Can Super Mario Bros. 35 Battle Royale Capture the Thrill of Competitive Speedruns?

Super Mario Bros. 35 isn't a traditional Mario game, but it could tap into the spirit of one of gaming's oldest pastimes.

Super Mario Bros. 35
Photo: Nintendo

When I was young, my brother used to insist he was better than me at Super Mario Bros. I remember challenging him by noting that Super Mario Bros. was not a competitive game and that neither of us had even been able to finish it. He then asserted he was bigger than me and could beat me up. It wasn’t exactly the Lincoln-Douglas debates, but it was the format that defined disagreements in our early years.

So while younger siblings everywhere may be looking forward to the recently revealed Super Mario Bros. 35 simply for the chance to settle these arguments once and for all, others are understandably hesitant. Do we need a Super Mario battle royale title in the style of Tetris 99? Tetris is at least a game with a rich history of competitive modes. Even children of the ’80s knew that Super Mario Bros. was not a competitive game.

Except that’s not really true. There’s a precedence for this new take on Mario. If it succeeds, Super Mario Bros. 35 could capture the thrills of one of gaming’s most underrated pastimes: competitive speedrunning.

The competitive nature of speedrunning is somewhat downplayed. While speedrunners often compete against each other for world records, many go out of their way to emphasize the value and contributions of a game’s community, who often spend hours trying to shave seconds off a run. Every now and then, though, we’re treated to a run that pits some of the very best players of a particular game against each other in a head-to-head matchup.

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For the purposes of this discussion, I’ll direct your attention to this video of an incredible Super Mario Bros. speedrun race from Games Done Quick, which hosts speedruns to raise money for charities:

Once you get past the shock of watching four people complete Super Mario Bros. in under 24 minutes (without the help of warps, mind you), you start to appreciate a lot of the little things about that video. The subtle differences in technique, the brilliant way the runners utilize mechanics you probably didn’t know existed in the game, and the ways that even these expert players must adjust to slight variations in enemy patterns that throw off their best-laid plans.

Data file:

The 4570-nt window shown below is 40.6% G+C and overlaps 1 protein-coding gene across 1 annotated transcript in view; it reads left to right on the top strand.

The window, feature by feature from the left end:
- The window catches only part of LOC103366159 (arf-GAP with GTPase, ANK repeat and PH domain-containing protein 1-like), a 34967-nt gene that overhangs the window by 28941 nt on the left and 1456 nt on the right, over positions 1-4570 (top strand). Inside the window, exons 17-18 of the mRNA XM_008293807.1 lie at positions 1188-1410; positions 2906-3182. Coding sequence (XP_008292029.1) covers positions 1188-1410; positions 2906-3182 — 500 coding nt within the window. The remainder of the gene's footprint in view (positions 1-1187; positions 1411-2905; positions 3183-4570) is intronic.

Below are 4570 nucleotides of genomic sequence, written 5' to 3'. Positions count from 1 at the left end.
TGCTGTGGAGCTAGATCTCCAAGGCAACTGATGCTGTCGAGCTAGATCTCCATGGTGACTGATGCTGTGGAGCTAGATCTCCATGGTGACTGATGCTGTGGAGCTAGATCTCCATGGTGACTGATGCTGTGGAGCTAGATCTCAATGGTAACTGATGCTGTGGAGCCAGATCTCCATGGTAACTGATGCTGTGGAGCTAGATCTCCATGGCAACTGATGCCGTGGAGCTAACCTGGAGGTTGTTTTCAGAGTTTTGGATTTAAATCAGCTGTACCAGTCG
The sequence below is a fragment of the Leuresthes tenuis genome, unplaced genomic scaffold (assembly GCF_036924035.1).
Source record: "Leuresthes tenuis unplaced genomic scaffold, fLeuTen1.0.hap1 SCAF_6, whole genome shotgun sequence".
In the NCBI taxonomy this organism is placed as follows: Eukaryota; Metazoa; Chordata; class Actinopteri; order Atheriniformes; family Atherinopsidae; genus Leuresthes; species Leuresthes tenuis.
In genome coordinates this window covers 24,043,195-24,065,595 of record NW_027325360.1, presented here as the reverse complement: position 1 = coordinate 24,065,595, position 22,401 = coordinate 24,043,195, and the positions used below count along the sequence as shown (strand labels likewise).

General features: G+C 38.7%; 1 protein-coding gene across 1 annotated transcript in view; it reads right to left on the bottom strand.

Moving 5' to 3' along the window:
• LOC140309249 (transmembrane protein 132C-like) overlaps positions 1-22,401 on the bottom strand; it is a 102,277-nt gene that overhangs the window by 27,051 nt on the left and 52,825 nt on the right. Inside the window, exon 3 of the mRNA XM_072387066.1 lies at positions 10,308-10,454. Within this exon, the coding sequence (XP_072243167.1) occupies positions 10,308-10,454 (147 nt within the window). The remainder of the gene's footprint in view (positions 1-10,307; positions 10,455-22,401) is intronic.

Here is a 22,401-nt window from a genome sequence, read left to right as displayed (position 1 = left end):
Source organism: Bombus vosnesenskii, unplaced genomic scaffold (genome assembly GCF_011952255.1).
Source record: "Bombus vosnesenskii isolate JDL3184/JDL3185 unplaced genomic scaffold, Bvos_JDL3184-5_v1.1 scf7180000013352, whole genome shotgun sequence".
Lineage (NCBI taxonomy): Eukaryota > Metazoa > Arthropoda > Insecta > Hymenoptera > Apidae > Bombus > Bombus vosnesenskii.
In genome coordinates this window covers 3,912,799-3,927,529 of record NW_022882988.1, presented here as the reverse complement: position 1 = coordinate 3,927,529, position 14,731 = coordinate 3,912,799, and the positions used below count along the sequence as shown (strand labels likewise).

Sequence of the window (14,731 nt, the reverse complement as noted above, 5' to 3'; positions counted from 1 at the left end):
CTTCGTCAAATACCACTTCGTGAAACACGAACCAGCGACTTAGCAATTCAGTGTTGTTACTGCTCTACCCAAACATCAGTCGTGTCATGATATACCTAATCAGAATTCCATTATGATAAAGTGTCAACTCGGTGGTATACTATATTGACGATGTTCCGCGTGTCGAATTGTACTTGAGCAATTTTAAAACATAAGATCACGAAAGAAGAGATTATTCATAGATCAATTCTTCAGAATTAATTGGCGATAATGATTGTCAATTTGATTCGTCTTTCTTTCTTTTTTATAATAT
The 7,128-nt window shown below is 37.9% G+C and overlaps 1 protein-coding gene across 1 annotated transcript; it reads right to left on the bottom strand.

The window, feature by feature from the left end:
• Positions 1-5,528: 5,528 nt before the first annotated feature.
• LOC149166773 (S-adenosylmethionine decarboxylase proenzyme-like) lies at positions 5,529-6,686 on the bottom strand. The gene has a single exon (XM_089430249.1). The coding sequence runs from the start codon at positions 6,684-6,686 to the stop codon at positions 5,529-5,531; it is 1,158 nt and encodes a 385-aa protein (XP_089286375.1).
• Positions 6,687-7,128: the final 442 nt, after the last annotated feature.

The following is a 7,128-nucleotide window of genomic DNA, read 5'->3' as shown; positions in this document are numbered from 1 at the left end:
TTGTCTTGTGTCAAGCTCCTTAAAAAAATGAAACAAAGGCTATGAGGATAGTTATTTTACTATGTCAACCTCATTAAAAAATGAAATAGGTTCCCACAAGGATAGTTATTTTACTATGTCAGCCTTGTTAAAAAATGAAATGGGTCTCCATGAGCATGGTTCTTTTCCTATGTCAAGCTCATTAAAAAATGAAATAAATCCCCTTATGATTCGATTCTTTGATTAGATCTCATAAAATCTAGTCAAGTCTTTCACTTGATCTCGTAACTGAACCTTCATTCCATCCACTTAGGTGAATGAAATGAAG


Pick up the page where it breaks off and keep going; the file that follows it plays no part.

Most of all, you have to appreciate the purity of the thing. Besides the sportsmanship of everyone involved, there’s the fact that they’re competing in a game that may now be 35 years old but remains mechanically demanding. It may not have the reputation for difficulty that Ninja Gaiden, Castlevania, and other NES action games have, but Super Mario Bros. floaty jumps, bottleneck sections, and surprisingly tricky moments of item management ensure that any shortcuts and technical exploitation the runners utilize ultimately don’t dilute the pure skill that’s required to play the game at this level. Nobody tell my brother, but maybe it is possible to simply be better at Super Mario Bros.

With Super Mario Bros. 35, maybe we’ll all get a chance to prove just how good we are at Super Mario Bros. Sure, the game utilizes elements of randomization and player triggered chaos, but even those mechanics tap into the idea that speedrunning is all about pushing a game to its limits and testing your abilities against a set of challenges that most players would never encounter through a traditional playthrough. Besides, there are already randomization runs in speedrunning that require players to sprint through a game in fundamentally different way than the developers intended.

Yet, the aspect of competitive speedrunning that I hope Super Mario Bros. 35 captures actually has little to do with the idea of competing against other players. The best part of competitive speed runs is the way that they allow us to revisit classic games in a new light with other people. It used to be the player versus the game, but competitive speedrunning has uncovered the thrill in sharing in the pursuit of victory and breaking a record. The joy of competitions like this isn’t always in being the best, but in finding new ways to enjoy something we all love.

Besides, if Super Mario Bros. wasn’t meant to be played competitively, then why was a nail-biting race in Super Mario Bros. 3 the climax of arguably the greatest film ever made, 1989’s The Wizard?